The 90-day Marketing Plan: Turning Marketing Goals into Measureable Metrics


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In the first installment of our 90-day Marketing Plan we discussed choosing a dollar number to chase. In that example we talked about increasing our revenue in the coming   12 months by 100K. If you missed that posting here’s the link: Developing Attainable, Realistic Marketing Goals.

Now that we have a dollar goal we need to reduce it to measurable numbers and percentages so we can track and adjust our trajectory to make sure we reach that monetary plateau.

The first question we might ask ourselves is, “How many deals do we have to close to generate that 100K?” In order to come up with that number we need to know our average deal size. Let’s say our average deal over the past 12 to 24 months has been $11,000. That means we’ll need to close 10 new deals to reach our goal of making 100K. Nine deals would bring in 99K but let’s not undersell our selves. There’s nothing wrong with making $10,000 more than our stated goal.

Now that we know how many new deals we have to close it’s time to think about how many appointments we have to set to win those deals. Let’s suppose our close rate when making a presentation to a new prospect is 33%. So if we need to close 10 new deals and our close rate is 33% that means we’ll have to sit down with 30 qualified prospects. The emphasis is on “qualified.” Let’s recap our numbers so far:

Goal for the next 12 months = 100K
Number of new deals = 10
Number of new appointments to set = 30

We have some good metrics to shoot for. We’ve used sound logic and the numbers are measurable. We haven’t used any guesswork or gut feelings. What other numbers do we need to develop?

We’ll have to find out how many leads make up those 30 needed appointments, how many opportunities comprise the missing number of appointments and how many people have to be reached to generate that number of leads. Let’s talk about how those numbers are decided upon.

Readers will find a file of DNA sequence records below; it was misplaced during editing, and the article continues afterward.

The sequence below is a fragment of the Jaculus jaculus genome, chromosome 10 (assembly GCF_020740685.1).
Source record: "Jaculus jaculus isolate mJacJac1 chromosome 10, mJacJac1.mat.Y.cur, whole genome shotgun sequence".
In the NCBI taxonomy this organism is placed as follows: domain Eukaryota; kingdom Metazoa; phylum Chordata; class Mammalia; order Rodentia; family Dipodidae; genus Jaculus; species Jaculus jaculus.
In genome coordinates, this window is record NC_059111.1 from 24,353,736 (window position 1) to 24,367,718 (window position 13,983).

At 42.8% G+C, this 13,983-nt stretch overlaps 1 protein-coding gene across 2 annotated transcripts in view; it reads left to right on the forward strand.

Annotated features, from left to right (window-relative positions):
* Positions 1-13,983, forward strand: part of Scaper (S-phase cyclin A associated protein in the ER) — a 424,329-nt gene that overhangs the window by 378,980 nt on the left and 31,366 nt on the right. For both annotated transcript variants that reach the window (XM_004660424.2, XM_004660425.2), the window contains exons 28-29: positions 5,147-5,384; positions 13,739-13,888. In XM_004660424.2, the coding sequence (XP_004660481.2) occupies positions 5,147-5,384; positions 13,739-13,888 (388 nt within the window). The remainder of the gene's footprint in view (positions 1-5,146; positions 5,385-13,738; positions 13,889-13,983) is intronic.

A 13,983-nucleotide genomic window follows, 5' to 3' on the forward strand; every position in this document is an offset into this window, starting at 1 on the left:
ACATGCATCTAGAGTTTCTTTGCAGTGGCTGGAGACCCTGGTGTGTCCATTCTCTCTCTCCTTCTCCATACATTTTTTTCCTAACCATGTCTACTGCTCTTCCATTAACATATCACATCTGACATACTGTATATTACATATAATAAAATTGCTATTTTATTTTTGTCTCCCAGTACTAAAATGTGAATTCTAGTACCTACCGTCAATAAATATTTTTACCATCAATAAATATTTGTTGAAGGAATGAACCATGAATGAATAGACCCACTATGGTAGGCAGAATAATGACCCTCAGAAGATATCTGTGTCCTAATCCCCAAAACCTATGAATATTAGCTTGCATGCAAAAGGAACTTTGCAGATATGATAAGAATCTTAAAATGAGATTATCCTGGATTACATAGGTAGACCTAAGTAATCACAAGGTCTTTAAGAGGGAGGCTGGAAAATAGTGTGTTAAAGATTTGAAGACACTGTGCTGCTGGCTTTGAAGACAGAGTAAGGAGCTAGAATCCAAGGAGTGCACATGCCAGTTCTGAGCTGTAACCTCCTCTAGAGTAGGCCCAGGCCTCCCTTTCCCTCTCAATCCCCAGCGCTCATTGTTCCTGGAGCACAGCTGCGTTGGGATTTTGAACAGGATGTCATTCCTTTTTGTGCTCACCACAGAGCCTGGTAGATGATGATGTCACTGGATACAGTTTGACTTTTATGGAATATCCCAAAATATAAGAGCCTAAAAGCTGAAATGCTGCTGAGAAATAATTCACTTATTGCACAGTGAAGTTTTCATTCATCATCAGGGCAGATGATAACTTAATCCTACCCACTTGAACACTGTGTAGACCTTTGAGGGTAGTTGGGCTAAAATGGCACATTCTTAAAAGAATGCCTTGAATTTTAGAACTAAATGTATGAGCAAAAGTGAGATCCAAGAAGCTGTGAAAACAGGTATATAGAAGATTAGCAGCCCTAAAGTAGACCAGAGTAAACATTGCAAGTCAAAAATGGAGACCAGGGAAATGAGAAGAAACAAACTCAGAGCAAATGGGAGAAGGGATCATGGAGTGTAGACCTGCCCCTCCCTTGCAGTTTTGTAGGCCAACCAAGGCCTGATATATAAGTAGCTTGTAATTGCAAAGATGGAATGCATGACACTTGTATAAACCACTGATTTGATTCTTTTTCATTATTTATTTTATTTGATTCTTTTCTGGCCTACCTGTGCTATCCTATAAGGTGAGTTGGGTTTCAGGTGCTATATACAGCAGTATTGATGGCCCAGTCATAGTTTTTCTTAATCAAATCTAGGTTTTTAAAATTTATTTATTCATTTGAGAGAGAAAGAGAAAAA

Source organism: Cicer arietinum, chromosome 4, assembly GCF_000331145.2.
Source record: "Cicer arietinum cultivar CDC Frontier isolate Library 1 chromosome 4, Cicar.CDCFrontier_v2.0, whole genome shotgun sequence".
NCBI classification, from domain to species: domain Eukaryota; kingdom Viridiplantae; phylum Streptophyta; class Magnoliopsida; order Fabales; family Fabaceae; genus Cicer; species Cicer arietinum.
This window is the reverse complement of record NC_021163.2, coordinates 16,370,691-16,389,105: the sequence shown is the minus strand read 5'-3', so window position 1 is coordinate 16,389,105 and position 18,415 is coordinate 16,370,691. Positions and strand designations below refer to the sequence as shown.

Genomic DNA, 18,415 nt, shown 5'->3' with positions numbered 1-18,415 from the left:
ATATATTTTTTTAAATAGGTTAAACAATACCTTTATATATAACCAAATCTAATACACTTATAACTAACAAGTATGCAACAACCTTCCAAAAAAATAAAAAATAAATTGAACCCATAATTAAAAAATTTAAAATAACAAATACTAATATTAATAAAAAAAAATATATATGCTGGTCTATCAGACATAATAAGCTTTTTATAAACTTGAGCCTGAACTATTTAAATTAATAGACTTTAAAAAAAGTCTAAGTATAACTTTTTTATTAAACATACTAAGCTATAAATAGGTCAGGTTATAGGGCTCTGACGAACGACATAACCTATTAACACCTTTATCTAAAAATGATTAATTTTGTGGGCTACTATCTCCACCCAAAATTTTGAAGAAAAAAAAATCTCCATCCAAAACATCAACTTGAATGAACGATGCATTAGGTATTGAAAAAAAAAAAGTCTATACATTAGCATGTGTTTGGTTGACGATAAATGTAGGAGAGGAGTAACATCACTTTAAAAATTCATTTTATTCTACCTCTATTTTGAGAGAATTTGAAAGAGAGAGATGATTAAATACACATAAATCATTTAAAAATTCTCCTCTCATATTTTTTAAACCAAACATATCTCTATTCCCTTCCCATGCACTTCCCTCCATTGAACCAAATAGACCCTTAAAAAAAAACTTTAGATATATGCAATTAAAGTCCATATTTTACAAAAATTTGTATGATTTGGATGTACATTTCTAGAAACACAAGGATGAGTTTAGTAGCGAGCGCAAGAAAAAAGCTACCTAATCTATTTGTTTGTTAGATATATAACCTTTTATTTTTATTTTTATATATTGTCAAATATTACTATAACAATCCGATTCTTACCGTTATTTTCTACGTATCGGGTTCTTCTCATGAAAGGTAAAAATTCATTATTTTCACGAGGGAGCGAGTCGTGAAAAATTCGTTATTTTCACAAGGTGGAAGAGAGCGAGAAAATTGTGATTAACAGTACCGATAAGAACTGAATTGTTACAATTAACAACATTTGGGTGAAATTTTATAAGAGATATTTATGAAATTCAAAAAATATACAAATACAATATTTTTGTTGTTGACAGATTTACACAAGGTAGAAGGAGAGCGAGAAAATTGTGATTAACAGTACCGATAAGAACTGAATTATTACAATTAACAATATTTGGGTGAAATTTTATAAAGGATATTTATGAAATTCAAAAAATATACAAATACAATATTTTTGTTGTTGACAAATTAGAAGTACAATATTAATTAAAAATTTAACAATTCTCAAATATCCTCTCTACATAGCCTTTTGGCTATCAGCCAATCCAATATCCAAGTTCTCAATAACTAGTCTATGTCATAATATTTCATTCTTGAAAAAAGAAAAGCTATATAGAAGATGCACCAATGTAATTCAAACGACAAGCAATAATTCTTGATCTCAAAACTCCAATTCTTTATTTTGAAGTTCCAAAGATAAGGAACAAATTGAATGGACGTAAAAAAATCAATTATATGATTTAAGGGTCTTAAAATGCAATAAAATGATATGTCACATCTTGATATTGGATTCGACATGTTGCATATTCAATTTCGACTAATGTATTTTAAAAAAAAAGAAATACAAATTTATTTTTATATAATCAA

In our example, let’s say 20% of our leads turn into appointments. That means we do a pretty good job of marketing to the right crowd, with the right message and have attractive offers. Now that we know our percentage of leads that turn into appointments we can come up with one more metric that needs tracking. If 20% of our leads turn into appointments and we need 30 meetings then we’ll need to produce 100 leads.

How many opportunities become leads? That’s the next question we have to answer. For this conversation we’ll say 33% of our opportunities turn into leads. That means we’ll need to produce 300 opportunities.

So that we’re all on the same page, let’s define an opportunity as someone who takes an action such as registering for our webinar, subscribing to our newsletter, downloading a white paper or signing up for a free trial. The person, opportunity, has to take some action to move the relationship to the next level. Just because someone follows you on Twitter or connects with you on LinkedIn does not fit our definition of an opportunity. They have to show interest in what we’re selling.

The last number we need to develop is how many people we have to touch in order for them to become opportunities. Let’s say for this metric 3% of the people we market to become opportunities, they take some action when we send them an offer an invite to a webinar, a newsletter subscription, an email blast or some other offer. If 3% of those we touch take action then our marketing campaigns will have to reach 10,000 potential prospects. That does not mean our marketing campaigns just have to reach 10,000 strangers. There 10,00 people have to be “ideal” prospects people that have an interest in what we’re selling.

Here’s a recap of the latest numbers we’ve put together:

Number of leads = 100
Number of Opportunities = 300
Number of those to reach = 10,000

Now we have all the numbers in hand to measure our progress as we move toward our $100K goal. As our efforts miss those numbers we’ll be able to increase our marketing efforts where and when necessary.

Republished with author's permission from original post.


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